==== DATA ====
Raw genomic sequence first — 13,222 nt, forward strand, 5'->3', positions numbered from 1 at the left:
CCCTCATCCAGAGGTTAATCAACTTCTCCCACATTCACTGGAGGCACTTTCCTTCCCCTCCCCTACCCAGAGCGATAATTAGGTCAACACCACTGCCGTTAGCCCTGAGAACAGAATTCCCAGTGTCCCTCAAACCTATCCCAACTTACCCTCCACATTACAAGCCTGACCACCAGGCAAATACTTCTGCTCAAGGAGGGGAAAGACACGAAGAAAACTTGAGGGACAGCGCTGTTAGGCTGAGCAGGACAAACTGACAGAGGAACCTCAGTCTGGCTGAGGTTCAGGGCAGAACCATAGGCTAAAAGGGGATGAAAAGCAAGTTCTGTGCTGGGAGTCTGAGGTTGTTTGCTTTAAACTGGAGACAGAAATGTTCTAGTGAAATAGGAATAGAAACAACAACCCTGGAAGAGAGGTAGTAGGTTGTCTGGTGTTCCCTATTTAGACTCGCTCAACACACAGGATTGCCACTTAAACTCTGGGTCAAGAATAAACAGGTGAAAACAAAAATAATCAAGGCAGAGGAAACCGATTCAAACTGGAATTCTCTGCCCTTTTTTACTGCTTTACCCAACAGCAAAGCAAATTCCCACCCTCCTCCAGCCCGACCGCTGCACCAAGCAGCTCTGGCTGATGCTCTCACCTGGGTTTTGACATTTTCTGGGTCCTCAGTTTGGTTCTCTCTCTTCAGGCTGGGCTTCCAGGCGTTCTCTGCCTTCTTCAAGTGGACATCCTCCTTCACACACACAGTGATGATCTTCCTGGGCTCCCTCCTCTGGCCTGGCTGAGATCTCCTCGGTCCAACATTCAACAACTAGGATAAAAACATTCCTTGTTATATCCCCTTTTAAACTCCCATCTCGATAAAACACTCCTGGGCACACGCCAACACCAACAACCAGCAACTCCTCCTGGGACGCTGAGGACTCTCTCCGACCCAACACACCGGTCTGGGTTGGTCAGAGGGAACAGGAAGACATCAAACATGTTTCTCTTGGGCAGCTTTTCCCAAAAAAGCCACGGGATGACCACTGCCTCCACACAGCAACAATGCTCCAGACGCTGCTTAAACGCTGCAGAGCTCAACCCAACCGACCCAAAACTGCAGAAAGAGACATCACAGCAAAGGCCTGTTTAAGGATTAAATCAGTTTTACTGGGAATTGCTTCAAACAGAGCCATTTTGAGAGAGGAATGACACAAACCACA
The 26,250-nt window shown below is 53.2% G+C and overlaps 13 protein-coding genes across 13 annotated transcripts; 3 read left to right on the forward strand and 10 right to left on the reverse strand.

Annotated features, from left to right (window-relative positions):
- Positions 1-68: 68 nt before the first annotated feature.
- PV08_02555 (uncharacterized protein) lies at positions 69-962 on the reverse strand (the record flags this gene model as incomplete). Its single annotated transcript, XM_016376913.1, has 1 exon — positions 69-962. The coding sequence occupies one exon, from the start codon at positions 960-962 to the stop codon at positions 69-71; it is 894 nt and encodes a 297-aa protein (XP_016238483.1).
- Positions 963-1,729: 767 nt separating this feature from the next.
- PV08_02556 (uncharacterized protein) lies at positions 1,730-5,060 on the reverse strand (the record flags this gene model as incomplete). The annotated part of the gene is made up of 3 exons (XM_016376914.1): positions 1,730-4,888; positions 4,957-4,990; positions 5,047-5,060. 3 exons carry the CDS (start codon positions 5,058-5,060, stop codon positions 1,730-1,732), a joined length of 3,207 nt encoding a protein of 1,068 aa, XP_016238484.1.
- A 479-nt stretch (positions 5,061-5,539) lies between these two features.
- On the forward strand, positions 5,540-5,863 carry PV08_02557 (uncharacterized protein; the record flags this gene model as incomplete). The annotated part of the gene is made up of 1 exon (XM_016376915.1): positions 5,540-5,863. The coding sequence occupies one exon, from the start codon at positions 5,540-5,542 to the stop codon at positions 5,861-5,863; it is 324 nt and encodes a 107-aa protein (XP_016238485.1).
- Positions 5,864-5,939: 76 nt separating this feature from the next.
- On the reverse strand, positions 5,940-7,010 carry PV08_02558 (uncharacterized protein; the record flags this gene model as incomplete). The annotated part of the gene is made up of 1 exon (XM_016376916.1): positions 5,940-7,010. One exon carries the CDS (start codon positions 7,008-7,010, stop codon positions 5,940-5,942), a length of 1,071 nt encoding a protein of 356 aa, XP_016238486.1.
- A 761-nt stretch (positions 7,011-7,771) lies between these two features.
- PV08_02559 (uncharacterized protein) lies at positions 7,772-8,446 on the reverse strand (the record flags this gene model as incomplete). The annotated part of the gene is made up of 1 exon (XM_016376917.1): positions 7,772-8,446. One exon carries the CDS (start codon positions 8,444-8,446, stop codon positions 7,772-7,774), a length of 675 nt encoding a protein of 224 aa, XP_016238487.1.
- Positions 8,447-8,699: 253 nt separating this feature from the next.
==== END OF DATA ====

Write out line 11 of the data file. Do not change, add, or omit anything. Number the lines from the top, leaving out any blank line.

- Positions 5,864-5,939: 76 nt separating this feature from the next.